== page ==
Tuberculosis (TB) is the leading cause of death from a curable infectious disease. TB can disrupt workflow, reduce productivity, increase health-care costs and result in the need to train new workers. The majority of TB cases occur in the working population; the oil and gas industry is particularly vulnerable to the impact of TB, due to the fact that many countries in which the industry operates are ‘high burden’ countries and that there is considerable movement of industry workers between regions.

This paper outlines basic strategies to manage TB in the workplace and is designed to assist managers and supervisors in oil industry facilities recognize the risks associatd with TB in the workforce, and to respond by putting in place plans and programs to manage the disease.

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The treatment of TB in the workplace is important, as untreated TB can lead to death; indeed, TB is the leading cause of death from a curable infectious disease. In 2008, there were 9.4 million new TB cases and an estimated 1.3 million attributable deaths1 (Figure 1). TB can disrupt workflow, reduce productivity, increase health-care costs and result in the need to train new workers. The majority of TB cases occur in people between the ages of 15 and 54; hence it is the core of the working population that is most vulnerable.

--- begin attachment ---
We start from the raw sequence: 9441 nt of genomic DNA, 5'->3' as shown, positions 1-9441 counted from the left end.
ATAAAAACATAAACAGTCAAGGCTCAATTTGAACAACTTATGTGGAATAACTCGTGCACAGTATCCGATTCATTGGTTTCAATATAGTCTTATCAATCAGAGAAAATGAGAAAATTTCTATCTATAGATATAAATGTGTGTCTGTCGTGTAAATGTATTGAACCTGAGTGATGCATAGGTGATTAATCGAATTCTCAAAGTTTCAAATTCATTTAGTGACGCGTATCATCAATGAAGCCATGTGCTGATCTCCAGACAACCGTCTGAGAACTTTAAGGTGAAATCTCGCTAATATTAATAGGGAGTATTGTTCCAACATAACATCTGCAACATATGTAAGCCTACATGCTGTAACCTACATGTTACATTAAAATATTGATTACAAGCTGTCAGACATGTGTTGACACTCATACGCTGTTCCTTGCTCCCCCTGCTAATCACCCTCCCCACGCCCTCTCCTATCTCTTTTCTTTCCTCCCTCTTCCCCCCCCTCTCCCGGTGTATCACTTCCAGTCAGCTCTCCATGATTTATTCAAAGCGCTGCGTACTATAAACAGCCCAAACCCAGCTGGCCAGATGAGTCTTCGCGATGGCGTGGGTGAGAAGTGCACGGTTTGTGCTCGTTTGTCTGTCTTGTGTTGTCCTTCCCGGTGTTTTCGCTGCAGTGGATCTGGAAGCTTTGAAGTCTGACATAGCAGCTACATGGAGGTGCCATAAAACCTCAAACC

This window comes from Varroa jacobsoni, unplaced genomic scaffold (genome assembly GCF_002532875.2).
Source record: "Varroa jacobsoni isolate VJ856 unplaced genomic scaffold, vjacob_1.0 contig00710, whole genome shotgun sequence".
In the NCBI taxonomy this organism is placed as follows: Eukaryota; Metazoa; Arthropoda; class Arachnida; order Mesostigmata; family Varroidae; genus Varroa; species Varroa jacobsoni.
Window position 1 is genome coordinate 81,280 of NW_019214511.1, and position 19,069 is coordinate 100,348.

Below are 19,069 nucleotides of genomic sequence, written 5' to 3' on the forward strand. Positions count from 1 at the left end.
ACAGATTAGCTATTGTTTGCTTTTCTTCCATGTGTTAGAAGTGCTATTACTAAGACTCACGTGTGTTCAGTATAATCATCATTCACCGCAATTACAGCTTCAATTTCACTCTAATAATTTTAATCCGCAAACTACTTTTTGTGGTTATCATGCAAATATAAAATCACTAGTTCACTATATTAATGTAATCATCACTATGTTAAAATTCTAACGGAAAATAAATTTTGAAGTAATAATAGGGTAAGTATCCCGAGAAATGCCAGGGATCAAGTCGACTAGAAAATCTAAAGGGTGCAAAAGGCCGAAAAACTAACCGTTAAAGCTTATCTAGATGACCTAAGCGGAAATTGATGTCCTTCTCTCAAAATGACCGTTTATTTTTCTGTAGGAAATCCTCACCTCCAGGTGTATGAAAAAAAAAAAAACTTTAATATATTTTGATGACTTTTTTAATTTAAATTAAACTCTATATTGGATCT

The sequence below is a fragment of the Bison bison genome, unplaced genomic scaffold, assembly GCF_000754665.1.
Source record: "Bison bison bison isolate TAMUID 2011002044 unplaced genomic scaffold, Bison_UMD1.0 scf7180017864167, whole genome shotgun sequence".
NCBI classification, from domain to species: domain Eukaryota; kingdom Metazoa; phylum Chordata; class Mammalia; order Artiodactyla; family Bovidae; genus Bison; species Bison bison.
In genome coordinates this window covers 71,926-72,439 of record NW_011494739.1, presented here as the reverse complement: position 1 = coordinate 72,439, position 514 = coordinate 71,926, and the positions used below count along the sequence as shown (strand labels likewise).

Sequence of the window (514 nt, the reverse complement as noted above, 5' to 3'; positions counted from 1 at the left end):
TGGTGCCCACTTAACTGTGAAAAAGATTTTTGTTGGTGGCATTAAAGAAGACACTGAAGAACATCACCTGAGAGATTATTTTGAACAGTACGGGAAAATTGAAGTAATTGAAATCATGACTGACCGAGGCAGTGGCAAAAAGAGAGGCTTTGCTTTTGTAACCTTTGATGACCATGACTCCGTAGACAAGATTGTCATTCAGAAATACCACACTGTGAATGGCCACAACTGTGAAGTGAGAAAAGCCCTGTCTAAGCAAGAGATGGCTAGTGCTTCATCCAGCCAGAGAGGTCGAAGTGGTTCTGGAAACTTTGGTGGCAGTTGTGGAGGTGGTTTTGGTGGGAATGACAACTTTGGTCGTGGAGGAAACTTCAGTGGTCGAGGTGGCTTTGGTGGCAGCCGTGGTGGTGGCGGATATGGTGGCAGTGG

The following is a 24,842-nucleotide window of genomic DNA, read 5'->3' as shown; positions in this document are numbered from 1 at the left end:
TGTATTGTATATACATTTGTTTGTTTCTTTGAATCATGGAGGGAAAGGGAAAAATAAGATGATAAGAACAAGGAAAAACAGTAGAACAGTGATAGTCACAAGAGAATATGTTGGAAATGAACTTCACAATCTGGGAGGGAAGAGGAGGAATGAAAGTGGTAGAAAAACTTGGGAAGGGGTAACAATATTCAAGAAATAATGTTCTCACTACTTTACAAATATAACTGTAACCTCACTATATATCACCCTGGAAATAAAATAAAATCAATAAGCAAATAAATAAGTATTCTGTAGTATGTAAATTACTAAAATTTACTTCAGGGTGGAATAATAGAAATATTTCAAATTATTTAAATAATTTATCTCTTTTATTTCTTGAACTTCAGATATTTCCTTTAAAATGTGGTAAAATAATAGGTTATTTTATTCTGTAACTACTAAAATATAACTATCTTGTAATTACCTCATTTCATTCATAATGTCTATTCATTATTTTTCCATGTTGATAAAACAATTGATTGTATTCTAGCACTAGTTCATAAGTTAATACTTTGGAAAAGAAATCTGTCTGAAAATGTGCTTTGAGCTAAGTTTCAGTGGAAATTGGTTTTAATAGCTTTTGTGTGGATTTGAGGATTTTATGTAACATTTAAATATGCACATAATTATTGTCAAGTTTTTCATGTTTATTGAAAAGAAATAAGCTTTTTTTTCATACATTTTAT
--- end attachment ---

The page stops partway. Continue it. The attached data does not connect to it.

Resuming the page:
The impact of TB on business is severe. Each year, TB is responsible for a reduction of around US$16 billion in the annual incomes of the world's poorest communities2. It is therefore essential for business to address the threat of TB, and act collectively to ensure the most effective and cost-efficient response. To this end, a number of roundtables, conferences and forums are held around the world every year to ensure that this approach is adopted by interested parties.

The emergence of HIV in the past quarter century has proved a challenge to global efforts to reduce the prevalence of TB. HIV is a strong risk factor for the development of TB, and as a result, TB has emerged as the most common HIV-associated opportunistic infection worldwide3.

Effective control of the disease in countries with a high incidence of TB will have a positive impact on the global situation, and will minimize the health consequences and cost burden to business, local governments and communities.

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